Sales of new energy vehicles (NEVs) fell in April for a 10th straight month, plummeting 43 percent from a year earlier in a market that now has 50 or so established start-ups competing with domestic giants like Geely, the state-owned FAW Group, and foreign brands like Tesla Inc and Volkswagen AG (VOWG p. DE).
"The difficulties encountered by EV start-ups, such as the decline in auto sales, a harsh fundraising environment and a reduction in subsidies, all began last year," said Brian Gu, Alibaba-backed Xpeng Motors president.
"The outbreak will exacerbate those problems that had already existed," said Gu, whose company delivered 16,000 vehicles in 2019.
Despite subsidies for EV makers and tax breaks for buyers, industry watchers fear that after the plunge in global oil prices, electric vehicles could become even harder to sell, making the technology a less attractive bet for both consumers and investors.
Due to the slide in sales caused by coronavirus, even Buffett-backed long-established EV maker BYD reported an 85 per cent drop in profit in the first quarter.
Still, Chinese Passenger Car Association (CPCA) secretary general Cui Dongshu noted some of the leading EV startups managed "okay" sales in the first quarter, listing Nio Inc, Xpeng Motors and Li Auto as examples.
But the downswing does not bode well for China's chances of reaching a target for NEVs - a category that includes plug-in hybrids, battery-only electric vehicles and hydrogen fuel cell-powered vehicles - accounting for 25% of all car sales by 2025 compared to the current 5%.
CUTTING COSTS, SEARCHING FOR FUNDING
An investor in WM Motor, which last year sold nearly 17,000 vehicles, was expecting EV manufacturers still producing on a smaller scale to fall by the wayside during this market contraction.
"Whoever hadn't started mass production of their car models by 2019 is likely to die. The outbreak will speed up their death, "said the investor, who had asked for anonymity.
WM Motor, backed by Baidu Inc, said it had canceled performance bonuses due to a failure to meet 2019 targets and delayed payments of annual bonuses and employee subsidies due to the economic challenges posed by the coronavirus epidemic.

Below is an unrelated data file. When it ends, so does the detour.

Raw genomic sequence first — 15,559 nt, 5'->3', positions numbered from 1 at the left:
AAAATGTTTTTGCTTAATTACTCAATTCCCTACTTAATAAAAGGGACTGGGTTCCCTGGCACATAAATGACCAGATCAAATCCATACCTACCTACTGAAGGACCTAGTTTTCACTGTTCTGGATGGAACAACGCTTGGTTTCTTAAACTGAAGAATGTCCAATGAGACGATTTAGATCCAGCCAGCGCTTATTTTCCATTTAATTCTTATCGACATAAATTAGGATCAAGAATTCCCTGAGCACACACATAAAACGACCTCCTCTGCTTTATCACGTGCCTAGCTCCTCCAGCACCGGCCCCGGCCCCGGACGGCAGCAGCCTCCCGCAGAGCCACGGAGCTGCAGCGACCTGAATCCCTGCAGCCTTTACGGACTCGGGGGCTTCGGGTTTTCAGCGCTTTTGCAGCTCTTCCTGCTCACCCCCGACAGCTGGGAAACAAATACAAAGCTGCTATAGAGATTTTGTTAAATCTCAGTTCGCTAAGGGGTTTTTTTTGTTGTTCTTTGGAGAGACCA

According to the employees, some smaller EV makers resorted to salary cuts and lay-offs.
Volatile financial markets have made it more difficult for companies to drum up finance from share issues. Chinese EV makers only secured $200 million of new funding during the first quarter, according to data from PitchBook.
Gu declined to comment on Xpeng 's plans for an IPO, which launched P7 sedan models on April 27 and is planning to export G3 sport-use vehicles to Norway.
"Only the top-tier EV makers will be able to attract investors' attention in this environment," Gu said, adding that Xpeng has maintained an open mind for diversified capital sources.
Li Auto, also known as CHJ Automotive, submitted an initial U.S. public bid to raise at least $500 million in January, sources told Reuters. And since then, its founder has said that the firm has enough cash reserves to weather the impact of the virus.
Other companies have turned to the state for financing.
Nio, a trailblazer among these start-ups, established a new entity, Nio China, that secured an investment of 7 billion yuan ($986.78 million) from state-controlled investors.
Luchi Motor, one of the earliest EV startups in China, sold a controlling stake to Henan Province's investment company in March after failing to deliver cars as scheduled.
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